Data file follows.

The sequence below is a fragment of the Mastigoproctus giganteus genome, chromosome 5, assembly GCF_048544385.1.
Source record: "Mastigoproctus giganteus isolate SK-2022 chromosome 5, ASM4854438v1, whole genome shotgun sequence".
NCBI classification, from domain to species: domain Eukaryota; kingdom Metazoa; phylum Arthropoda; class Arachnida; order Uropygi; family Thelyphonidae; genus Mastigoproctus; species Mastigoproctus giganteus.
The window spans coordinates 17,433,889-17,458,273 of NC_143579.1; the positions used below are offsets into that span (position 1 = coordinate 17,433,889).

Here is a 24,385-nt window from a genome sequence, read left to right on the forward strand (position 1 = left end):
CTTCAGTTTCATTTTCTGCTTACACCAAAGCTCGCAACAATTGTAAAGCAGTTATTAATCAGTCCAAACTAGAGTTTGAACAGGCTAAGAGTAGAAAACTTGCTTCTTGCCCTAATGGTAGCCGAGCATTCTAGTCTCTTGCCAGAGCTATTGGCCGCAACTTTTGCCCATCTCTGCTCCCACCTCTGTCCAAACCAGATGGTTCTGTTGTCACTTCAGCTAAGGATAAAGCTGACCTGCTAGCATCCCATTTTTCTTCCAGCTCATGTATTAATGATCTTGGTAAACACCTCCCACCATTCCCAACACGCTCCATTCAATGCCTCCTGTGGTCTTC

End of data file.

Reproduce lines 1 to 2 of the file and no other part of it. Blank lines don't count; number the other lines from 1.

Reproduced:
The sequence below is a fragment of the Mastigoproctus giganteus genome, chromosome 5, assembly GCF_048544385.1.
Source record: "Mastigoproctus giganteus isolate SK-2022 chromosome 5, ASM4854438v1, whole genome shotgun sequence".